• My favorite pet-peeve is when a church website has a link to several social media sites and the last tweet was two or three years ago.

  • Hello Dr Rainer! Your article, ‘The Seven Deadly Sins of a Church Website’ popped up on a Yahoo search for The Seven Deadly Sins. I am sure it was God at the helm as the church website has been forefront in my concerns for several months now. Do I change the look, do I tone it down, jazz it up? After reading your article I now have a focused vision of what I need most….continuity between the pages. Our website varies from 51 – 80 pages, depending on what the children are doing that I can upload to the site. Children…and their parents…love to see themselves on the internet and everyone loves to see happy and smiling faces. I do realise that is a massive size for a church website, especially considering there are no sermons either in podcast or script form. I assumed the website 8 years ago when it was just a few pages and quite generically bland. If we had considered coming to the church on the basis of the website alone, I think my husband and I would gave relaxed in the sun and read the Bible to each other, praising God for the miracle of singing birds and baby lambs bleating across the field. My aim was to create a website where there was something where every member could read, enjoy and learn. One webpage I recently removed was World News Headlines of particular interest to Christians. From sightings of Jesus in an empty lasagne pan, to the plight of Christians suffering for religious freedom in China, it was all grist for my mill of knowledge. Aside from focusing my website for the members, I presented everything in a way that also appeals to the potential attendee, but equally important, to the website visitors from other lands. I was noticing on the administration page that the site was gathering attention from countries all over the world in numbers which now surpass viewer numbers for the host nation! We have developed a massive following in India, Afghanistan !!!, Indonesia, Africa, Thailand, Brazil,…. You get the point and the list is lengthy. Therefor, I also see the website as a powerful tool to minister to people all over the world who are searching for the word of God. I tithe the website to the church, including the domain name, the annual fees, the graphics, research, daily updates and photos. I get no support, response or feedback from the church, except when there is an error. While I took the site over as stewardship to the church, I have come to believe the worldwide outreach is my reward. We are promised our riches in Heaven, but presenting God to strangers all over the world can never be undervalued. Thank you for reading and especially for your brilliant article and most helpful blog. We are just a small village in Scotland, but through the church’s internet website, our arms embrace the world. Judy Newton-Harzer,

  • Thom,

    Thank you for this informative article. The tip on incorporating personal messages from the staff is something I would like to incorporate in our website and I hope you have time to provide more recommendations for church web designers/administrators.

    Recently I have taken on the task of redesigning our church website ( since this is an area I have a little experience with. I have restructed the site using the Joomla CMS and believe I have the site to a decent state. However, I would like some constructive criticism on what we can do to make this website better and more appealing to visitors. I appreciate anyones critique on this. Thank you for your time.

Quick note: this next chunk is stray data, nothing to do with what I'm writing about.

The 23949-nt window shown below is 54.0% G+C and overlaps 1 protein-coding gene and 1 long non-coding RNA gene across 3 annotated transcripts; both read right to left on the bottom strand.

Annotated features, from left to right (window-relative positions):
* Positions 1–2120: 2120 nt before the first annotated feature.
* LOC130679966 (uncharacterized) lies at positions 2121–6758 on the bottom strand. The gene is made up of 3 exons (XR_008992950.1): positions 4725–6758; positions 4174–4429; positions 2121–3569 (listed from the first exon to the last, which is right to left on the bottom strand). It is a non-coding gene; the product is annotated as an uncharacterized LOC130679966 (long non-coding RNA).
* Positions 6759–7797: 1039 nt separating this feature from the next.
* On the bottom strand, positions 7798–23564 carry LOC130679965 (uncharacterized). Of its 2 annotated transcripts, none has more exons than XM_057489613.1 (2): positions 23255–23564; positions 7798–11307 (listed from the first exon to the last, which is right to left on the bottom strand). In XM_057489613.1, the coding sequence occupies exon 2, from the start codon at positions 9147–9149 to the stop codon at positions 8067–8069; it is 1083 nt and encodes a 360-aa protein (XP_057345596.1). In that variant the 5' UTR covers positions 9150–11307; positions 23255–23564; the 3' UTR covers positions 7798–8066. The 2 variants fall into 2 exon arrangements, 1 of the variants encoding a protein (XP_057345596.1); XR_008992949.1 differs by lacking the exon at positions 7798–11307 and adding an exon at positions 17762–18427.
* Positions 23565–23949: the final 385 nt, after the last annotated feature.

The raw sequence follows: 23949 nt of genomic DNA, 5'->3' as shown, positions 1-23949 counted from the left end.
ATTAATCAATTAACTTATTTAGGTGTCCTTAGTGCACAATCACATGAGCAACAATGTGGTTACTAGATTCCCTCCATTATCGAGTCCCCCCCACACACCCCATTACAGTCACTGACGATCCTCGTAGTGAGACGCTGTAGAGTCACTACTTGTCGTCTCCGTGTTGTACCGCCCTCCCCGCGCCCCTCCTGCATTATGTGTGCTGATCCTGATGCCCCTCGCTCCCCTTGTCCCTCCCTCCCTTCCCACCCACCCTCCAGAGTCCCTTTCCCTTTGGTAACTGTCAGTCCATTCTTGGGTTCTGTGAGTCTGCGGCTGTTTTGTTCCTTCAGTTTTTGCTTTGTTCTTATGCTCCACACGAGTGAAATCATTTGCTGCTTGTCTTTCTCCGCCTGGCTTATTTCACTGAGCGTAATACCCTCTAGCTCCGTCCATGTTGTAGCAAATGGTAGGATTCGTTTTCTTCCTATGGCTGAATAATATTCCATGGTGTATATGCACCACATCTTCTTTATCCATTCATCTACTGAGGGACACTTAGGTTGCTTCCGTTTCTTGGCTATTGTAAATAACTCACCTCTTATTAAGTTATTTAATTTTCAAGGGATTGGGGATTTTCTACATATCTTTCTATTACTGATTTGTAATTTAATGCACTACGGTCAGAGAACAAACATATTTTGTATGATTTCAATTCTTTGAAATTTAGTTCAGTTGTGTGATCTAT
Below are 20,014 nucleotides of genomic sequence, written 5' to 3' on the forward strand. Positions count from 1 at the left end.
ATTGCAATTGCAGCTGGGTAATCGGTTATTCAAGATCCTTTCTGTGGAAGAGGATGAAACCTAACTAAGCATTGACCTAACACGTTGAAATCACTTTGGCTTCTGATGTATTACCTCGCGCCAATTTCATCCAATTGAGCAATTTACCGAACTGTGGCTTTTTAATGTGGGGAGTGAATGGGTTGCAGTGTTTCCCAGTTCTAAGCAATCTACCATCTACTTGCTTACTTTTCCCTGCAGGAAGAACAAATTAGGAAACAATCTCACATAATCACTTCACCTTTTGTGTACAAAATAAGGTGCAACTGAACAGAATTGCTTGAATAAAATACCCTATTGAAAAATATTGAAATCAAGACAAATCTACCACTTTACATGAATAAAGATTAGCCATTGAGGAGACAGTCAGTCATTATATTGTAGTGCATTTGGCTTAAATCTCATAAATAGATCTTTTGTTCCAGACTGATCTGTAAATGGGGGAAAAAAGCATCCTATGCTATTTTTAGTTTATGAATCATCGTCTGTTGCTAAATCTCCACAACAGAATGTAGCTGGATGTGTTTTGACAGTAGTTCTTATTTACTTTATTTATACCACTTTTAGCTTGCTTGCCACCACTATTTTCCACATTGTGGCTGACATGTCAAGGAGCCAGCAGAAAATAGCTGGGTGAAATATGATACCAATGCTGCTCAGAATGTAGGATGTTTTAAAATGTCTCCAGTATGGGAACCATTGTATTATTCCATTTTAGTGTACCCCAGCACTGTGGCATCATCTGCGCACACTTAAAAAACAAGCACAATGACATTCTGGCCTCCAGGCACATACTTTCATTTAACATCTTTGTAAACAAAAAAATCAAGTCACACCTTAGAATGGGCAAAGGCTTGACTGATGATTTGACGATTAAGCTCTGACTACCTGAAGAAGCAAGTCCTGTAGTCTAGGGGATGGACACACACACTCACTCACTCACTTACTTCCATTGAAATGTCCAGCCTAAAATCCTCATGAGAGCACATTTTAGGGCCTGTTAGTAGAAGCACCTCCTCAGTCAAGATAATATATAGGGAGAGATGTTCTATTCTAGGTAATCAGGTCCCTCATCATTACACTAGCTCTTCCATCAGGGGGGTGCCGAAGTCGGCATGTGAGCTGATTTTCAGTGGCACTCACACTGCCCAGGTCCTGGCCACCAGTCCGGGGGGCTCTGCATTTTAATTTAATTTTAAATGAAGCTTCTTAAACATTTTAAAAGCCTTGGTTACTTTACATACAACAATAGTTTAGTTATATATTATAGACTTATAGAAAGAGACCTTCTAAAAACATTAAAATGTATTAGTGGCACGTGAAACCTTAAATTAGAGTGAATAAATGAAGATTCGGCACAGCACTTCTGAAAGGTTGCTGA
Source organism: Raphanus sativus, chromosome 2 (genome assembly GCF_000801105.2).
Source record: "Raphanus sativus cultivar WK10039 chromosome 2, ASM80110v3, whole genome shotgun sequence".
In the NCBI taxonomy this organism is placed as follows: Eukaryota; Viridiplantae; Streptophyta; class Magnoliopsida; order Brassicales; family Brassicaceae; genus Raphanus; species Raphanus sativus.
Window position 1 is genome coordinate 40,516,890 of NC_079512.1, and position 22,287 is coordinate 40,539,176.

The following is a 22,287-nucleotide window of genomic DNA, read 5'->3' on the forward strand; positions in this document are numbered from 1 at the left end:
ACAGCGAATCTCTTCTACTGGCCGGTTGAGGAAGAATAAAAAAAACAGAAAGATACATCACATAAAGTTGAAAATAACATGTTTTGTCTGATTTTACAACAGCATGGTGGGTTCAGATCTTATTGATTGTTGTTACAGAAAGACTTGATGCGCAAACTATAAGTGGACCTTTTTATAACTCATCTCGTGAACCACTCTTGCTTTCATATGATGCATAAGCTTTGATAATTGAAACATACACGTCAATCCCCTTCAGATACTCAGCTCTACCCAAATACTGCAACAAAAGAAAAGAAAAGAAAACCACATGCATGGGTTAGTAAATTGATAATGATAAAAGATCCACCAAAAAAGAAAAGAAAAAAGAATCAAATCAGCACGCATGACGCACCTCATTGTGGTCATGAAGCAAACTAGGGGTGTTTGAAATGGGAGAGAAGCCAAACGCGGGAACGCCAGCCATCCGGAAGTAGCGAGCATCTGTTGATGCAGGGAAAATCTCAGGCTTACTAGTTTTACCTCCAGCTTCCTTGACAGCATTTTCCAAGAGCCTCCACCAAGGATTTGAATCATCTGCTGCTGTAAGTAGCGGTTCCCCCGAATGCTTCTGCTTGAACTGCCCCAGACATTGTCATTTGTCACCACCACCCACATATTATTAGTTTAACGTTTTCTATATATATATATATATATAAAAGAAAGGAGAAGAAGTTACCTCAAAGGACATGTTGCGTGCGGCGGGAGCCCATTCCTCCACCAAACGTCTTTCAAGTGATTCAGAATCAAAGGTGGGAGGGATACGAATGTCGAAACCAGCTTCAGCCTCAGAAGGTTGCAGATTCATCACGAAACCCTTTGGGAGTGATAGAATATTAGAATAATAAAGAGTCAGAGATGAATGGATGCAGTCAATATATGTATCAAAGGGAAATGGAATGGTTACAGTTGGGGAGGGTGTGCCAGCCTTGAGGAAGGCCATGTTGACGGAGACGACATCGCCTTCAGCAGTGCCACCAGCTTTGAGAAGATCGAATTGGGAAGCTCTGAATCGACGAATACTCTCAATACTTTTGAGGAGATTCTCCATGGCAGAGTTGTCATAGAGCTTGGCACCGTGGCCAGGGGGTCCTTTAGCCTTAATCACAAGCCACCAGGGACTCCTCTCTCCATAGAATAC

Very Respectfully,

  • Not sure if anyone is still following this post but if anyone has feed back on my churches web site I would be so grateful!

  • Hello, Could someone please give feedback on our church website – – Aaron Smith what do you think?

    • Hello fellow Aaron, The site is very clean and easy to navigate. A few small things…
      1. The banners on the front need to slow down a bit. You need to give folks the time to settle in and view the banners. They are moving a bit quick for me.
      2. On the homepage you have the calendar twice at the bottom of the page.
      3. Make sure that any links off your site, especially facebook, twitter, etc. open in another tab. You don’t want to send people away from your site you want them to go there and come back. It is much easier to get back if you just have to close another window or tab and get back to where you were.
      4. The main page I want to visit is empty. When clicking “About Us” you go back to the homepage. That page is a priority.
      5. Your top level navigation that has drop down at the top of the page does nothing (ie Church and Ministries) If someone were to click on the top level send them to your most important (or first) of the sections below.
      6. Bottom navigation needs to be less. The bottom navigation is more to get you to the main sections, not to send you to any page. So, you want the basics down there to mirror the navigation at the top. Currently it is just a jumble of pages listed outside of their sections which makes it a bit difficult to use as a navigation section.
      7. Giving page – You might not want to list your bank account number for all to see. I would put an explanation of your church’s beliefs on giving and let people know they have an option for direct deposit and push them to contact you for more information. Unfortunately there are malicious people out there who may attempt to do bad things with that information.

      Conclusion, the site is well done. It holds to standards of font uniformity and viewability. It just needs some minor tweaks. Hopefully this is helpful.

      Aaron Smith

    • Also forgot that on a couple pages (ie Giving, Beliefs, Vision, Contact Us and others) you will want to disable the comment section at the bottom. Should be a simple option for that page. Not sure you want to allow people to register and comment on your pages. CMS (Content Management Systems) usually have that on by default.

  • Hi there our cherished one! I have to express that benefits and drawbacks awesome, nice authored are available with just about all essential infos. I must find a lot more threads in this way .

  • As an RVer who is on the road, I use the web to find a nearby church. Sometimes you really have to surf around to find the location and service times which I find frustrating. I also get frustrated when I’m sent to a website that exists in name only.